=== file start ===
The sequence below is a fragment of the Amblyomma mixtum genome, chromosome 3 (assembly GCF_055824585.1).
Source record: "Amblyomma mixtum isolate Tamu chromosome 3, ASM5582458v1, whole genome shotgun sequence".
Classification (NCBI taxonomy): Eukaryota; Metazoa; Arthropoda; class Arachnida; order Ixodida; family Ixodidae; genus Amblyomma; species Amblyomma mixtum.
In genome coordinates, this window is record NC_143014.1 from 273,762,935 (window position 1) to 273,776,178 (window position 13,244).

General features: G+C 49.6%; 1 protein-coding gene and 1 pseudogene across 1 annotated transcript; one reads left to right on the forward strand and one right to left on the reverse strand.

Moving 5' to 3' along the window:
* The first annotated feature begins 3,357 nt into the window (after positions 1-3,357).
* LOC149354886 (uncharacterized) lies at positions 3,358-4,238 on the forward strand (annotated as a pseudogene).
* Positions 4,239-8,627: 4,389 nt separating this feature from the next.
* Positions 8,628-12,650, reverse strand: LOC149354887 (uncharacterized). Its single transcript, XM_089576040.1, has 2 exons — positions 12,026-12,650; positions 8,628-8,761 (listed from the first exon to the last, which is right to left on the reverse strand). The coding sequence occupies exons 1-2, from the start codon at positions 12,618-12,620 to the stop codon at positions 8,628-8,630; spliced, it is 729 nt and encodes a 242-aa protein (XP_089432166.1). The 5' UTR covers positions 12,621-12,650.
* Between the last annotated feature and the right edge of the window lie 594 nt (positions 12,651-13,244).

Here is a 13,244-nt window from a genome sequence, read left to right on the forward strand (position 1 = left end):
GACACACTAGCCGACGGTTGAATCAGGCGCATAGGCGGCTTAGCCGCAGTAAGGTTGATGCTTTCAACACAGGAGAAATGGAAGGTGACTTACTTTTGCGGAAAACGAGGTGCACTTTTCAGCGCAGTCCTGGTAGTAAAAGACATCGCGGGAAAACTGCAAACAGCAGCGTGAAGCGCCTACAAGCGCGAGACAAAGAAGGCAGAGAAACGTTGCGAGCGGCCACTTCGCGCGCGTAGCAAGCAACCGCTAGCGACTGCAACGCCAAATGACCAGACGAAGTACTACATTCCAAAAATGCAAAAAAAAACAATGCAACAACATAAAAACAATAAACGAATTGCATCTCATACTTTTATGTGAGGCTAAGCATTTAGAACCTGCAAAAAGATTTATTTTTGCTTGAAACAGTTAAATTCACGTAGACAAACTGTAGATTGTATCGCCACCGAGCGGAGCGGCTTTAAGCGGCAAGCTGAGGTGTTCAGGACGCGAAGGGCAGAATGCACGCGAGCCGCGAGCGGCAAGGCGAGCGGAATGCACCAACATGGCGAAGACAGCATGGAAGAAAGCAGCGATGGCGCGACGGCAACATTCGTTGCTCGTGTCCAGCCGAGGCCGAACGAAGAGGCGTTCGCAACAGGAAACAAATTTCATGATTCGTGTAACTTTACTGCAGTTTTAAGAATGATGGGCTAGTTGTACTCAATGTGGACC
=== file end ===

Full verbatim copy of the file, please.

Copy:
The sequence below is a fragment of the Amblyomma mixtum genome, chromosome 3 (assembly GCF_055824585.1).
Source record: "Amblyomma mixtum isolate Tamu chromosome 3, ASM5582458v1, whole genome shotgun sequence".
Classification (NCBI taxonomy): Eukaryota; Metazoa; Arthropoda; class Arachnida; order Ixodida; family Ixodidae; genus Amblyomma; species Amblyomma mixtum.
In genome coordinates, this window is record NC_143014.1 from 273,762,935 (window position 1) to 273,776,178 (window position 13,244).

General features: G+C 49.6%; 1 protein-coding gene and 1 pseudogene across 1 annotated transcript; one reads left to right on the forward strand and one right to left on the reverse strand.

Moving 5' to 3' along the window:
* The first annotated feature begins 3,357 nt into the window (after positions 1-3,357).
* LOC149354886 (uncharacterized) lies at positions 3,358-4,238 on the forward strand (annotated as a pseudogene).
* Positions 4,239-8,627: 4,389 nt separating this feature from the next.
* Positions 8,628-12,650, reverse strand: LOC149354887 (uncharacterized). Its single transcript, XM_089576040.1, has 2 exons — positions 12,026-12,650; positions 8,628-8,761 (listed from the first exon to the last, which is right to left on the reverse strand). The coding sequence occupies exons 1-2, from the start codon at positions 12,618-12,620 to the stop codon at positions 8,628-8,630; spliced, it is 729 nt and encodes a 242-aa protein (XP_089432166.1). The 5' UTR covers positions 12,621-12,650.
* Between the last annotated feature and the right edge of the window lie 594 nt (positions 12,651-13,244).

Here is a 13,244-nt window from a genome sequence, read left to right on the forward strand (position 1 = left end):
GACACACTAGCCGACGGTTGAATCAGGCGCATAGGCGGCTTAGCCGCAGTAAGGTTGATGCTTTCAACACAGGAGAAATGGAAGGTGACTTACTTTTGCGGAAAACGAGGTGCACTTTTCAGCGCAGTCCTGGTAGTAAAAGACATCGCGGGAAAACTGCAAACAGCAGCGTGAAGCGCCTACAAGCGCGAGACAAAGAAGGCAGAGAAACGTTGCGAGCGGCCACTTCGCGCGCGTAGCAAGCAACCGCTAGCGACTGCAACGCCAAATGACCAGACGAAGTACTACATTCCAAAAATGCAAAAAAAAACAATGCAACAACATAAAAACAATAAACGAATTGCATCTCATACTTTTATGTGAGGCTAAGCATTTAGAACCTGCAAAAAGATTTATTTTTGCTTGAAACAGTTAAATTCACGTAGACAAACTGTAGATTGTATCGCCACCGAGCGGAGCGGCTTTAAGCGGCAAGCTGAGGTGTTCAGGACGCGAAGGGCAGAATGCACGCGAGCCGCGAGCGGCAAGGCGAGCGGAATGCACCAACATGGCGAAGACAGCATGGAAGAAAGCAGCGATGGCGCGACGGCAACATTCGTTGCTCGTGTCCAGCCGAGGCCGAACGAAGAGGCGTTCGCAACAGGAAACAAATTTCATGATTCGTGTAACTTTACTGCAGTTTTAAGAATGATGGGCTAGTTGTACTCAATGTGGACC